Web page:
Home Health Roseola: Facts and Symptoms

Roseola: Facts and Symptoms

by Juan D. Vanpelt

Roseola is a viral disease that most commonly affects young children between 6 months and two years. It is also known as exanthem subitum, the sixth illness, and roseola infantum. It is commonly characterized by elevated fever for several days, followed by a distinctive rash after fever breaks. Roseola, human herpesvirus (HHV) type 6 and type 7 may be caused by two common, closely related viruses. These viruses belong to the same family as the herpes simplex viruses (HSV) that are well known but do not cause the infections of cold sores and genital herpes that HSV can cause.

What Are the Signs & Symptoms of Roseola?

A moderate upper respiratory condition occurs in most children with Roseola, followed by a high fever (often greater than 103 ° F or 39.5 ° C) for up to a week. A child could be fussy or irritable during this period, not eat as much as normal, and may have swollen lymph nodes (glands) in the neck.

The high fever sometimes stops suddenly, and a flat or raised pinkish-red rash similar to symptoms of eczema on the trunk begins at around the same time. When touched, the rash spots turn white, and individual spots can have a lighter “halo” around them. As a general rule, the rash extends to the neck, face, arms, and legs.

In about 10 percent to 15 percent of young children who have Roseola, this fast-rising fever can cause febrile seizures (convulsions caused by high fevers). Signs of a seizure that is febrile include:

  • The Unconscious
  • 2 to 3 minutes of head, legs, or face jerking or twitching
  • Loss of bladder or bowel function

Is Roseola Contagious?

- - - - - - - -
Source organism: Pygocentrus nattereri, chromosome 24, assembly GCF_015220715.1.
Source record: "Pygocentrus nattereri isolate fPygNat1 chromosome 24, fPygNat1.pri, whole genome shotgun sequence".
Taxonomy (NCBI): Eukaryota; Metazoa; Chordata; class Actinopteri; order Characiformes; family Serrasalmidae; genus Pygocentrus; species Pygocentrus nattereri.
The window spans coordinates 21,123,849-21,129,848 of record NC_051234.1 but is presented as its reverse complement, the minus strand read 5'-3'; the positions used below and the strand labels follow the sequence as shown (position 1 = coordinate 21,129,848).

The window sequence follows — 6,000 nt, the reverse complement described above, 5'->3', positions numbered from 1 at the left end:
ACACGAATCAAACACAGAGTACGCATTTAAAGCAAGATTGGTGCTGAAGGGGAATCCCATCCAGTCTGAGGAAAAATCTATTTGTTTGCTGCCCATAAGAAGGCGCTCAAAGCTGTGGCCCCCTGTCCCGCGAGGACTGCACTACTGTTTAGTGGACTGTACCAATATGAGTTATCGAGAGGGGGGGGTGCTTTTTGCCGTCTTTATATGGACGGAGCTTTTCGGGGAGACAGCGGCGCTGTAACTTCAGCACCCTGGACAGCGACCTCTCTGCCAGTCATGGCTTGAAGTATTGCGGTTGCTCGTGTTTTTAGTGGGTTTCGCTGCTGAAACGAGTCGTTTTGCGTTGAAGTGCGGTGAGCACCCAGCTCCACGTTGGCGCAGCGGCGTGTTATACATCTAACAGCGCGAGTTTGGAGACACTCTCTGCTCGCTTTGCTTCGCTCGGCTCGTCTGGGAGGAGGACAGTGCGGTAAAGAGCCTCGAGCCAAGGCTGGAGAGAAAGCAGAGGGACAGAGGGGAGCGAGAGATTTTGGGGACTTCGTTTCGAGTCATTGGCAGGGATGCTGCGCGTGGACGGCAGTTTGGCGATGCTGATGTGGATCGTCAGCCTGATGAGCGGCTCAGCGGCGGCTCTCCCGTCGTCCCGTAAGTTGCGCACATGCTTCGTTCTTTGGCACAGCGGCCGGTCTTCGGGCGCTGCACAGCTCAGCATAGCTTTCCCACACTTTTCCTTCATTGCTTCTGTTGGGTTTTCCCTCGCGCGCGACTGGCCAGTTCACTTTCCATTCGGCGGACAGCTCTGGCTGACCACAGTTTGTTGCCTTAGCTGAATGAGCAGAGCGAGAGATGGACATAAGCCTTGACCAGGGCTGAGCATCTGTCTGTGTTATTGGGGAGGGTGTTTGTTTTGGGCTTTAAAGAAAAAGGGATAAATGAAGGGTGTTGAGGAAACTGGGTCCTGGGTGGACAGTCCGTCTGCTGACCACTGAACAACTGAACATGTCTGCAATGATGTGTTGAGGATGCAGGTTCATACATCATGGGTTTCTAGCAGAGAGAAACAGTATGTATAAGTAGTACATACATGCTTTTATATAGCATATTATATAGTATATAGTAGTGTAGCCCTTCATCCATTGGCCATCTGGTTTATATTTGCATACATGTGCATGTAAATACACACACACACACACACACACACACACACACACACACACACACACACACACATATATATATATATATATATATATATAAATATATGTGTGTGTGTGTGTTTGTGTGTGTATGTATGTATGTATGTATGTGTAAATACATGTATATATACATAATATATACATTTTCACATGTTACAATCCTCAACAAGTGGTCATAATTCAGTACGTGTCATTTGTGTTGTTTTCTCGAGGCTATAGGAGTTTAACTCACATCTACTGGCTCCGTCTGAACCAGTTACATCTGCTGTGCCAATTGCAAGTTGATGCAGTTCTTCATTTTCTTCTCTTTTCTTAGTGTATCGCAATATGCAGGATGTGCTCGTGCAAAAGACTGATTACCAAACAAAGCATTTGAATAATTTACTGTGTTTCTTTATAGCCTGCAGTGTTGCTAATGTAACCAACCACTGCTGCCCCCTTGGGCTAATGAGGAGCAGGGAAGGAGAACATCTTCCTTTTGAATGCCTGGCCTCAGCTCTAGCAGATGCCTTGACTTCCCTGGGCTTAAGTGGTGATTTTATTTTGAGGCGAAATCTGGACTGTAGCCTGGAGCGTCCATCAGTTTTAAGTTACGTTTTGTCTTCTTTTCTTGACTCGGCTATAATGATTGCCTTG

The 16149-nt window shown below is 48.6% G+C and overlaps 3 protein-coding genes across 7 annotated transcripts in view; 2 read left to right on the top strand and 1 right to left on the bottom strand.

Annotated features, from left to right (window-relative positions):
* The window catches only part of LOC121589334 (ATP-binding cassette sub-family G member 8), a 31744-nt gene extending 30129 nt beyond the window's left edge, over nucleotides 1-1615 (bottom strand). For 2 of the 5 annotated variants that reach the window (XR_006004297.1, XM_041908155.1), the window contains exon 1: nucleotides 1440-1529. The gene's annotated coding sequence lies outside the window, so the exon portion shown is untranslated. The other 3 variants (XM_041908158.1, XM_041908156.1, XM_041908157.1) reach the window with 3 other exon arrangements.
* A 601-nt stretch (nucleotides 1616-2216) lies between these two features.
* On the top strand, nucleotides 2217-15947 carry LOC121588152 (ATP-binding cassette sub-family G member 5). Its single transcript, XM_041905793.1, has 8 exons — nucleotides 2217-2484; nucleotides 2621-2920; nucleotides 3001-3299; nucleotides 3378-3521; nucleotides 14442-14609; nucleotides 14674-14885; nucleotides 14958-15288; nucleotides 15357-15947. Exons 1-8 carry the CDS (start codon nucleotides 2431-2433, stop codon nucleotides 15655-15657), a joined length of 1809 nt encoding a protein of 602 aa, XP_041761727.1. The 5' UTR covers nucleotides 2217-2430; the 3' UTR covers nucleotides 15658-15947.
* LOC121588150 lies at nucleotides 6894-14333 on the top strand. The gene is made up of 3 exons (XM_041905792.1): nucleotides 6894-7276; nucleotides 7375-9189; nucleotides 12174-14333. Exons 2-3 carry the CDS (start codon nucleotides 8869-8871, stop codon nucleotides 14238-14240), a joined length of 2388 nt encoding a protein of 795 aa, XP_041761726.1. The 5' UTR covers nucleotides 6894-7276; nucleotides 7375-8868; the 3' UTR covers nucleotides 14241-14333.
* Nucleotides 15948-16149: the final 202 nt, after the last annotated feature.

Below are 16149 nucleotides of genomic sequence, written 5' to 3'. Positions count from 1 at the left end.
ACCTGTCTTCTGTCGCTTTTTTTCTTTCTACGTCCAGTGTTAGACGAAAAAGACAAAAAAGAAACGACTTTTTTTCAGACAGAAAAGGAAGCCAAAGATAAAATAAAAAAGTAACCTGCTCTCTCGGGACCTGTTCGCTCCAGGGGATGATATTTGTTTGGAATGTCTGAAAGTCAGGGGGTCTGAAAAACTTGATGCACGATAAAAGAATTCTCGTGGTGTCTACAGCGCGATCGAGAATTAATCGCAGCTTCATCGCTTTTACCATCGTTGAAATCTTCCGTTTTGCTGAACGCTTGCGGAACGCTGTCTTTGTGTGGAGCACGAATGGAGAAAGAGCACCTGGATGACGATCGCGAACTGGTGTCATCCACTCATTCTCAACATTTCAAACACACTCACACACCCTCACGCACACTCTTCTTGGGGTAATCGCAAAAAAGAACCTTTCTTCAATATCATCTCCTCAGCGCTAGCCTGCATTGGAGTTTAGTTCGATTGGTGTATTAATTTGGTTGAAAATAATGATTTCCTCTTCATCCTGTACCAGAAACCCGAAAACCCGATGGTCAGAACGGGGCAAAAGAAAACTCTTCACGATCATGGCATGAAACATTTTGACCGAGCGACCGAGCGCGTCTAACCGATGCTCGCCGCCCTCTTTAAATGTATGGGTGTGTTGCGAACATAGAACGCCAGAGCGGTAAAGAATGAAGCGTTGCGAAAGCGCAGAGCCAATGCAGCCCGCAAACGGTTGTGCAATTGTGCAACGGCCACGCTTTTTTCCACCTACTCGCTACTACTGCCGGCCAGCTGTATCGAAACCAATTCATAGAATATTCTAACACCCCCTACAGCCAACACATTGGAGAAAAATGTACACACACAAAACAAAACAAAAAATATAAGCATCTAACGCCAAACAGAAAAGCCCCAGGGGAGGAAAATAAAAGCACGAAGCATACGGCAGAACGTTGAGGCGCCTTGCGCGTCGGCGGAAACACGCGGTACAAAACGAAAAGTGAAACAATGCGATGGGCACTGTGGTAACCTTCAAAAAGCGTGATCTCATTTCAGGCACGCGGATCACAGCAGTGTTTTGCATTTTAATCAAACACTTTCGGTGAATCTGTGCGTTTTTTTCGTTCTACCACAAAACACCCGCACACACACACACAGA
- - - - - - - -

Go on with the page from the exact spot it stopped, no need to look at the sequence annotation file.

Roseola is contagious. The infection spreads when a child with roseola talks, sneezes, or coughs, sending tiny droplets into the air that others can breathe in. The droplets can also fall on surfaces; they can become contaminated if other children touch certain surfaces and then touch their noses or mouth.

During the fever process, Roseola can be infectious but does not spread when the rash breaks out.

Should we avoid Roseola?

No way to avoid Roseola is known. But since it affects young children rather than adults, it is assumed that a childhood bout of Roseola might provide some lasting immunity to the disease. Repeat roseola cases may occur but are rare.

How Long Is Roseola Lasting?

Roseola fever lasts for 3 to 7 days, followed by a rash that lasts for hours or days.

How Diagnosed Is Roseola?

A doctor can take a medical history and do an exam to make a diagnosis. Until the fever drops and the rash emerges, a diagnosis of Roseola is always unclear, so the doctor can order tests to ensure that some form of infection does not cause the fever.

How to Handle Roseola?

Professional medical care is typically not needed by Roseola. If it does, much of the care focuses on reducing elevated fever. Since viruses, not bacteria, cause it, antibiotics can’t cure Roseola.

How to Treat Roseola?

Professional medical care is typically not needed by Roseola. If it does, much of the care focuses on reducing elevated fever. Since viruses, not bacteria, cause it, antibiotics can’t cure Roseola.

Home Treatment

To relieve a fever, acetaminophen (such as Tylenol) or ibuprofen (such as Advil or Motrin) can help. Never give aspirin to a child who has a viral disease since its use has been related to Reye syndrome in such situations, which may lead to liver failure and death.

Although some parents use sponge baths that are lukewarm to alleviate fever, there is no evidence that this works. Sponge baths can make kids uncomfortable. Never offer ice or cold bath or rubbing alcohol to your kids.

Encourage your child to drink clear liquids such as ice chip water and Pedialyte to avoid dehydration from fever (electrolyte oral replacement solution). Breast milk and formula can also aid in dehydration prevention.

When should I give the doctor a call?

If your child is lethargic or isn’t drinking or breastfeeding, call the doctor.

Get emergency treatment immediately if your child has a seizure.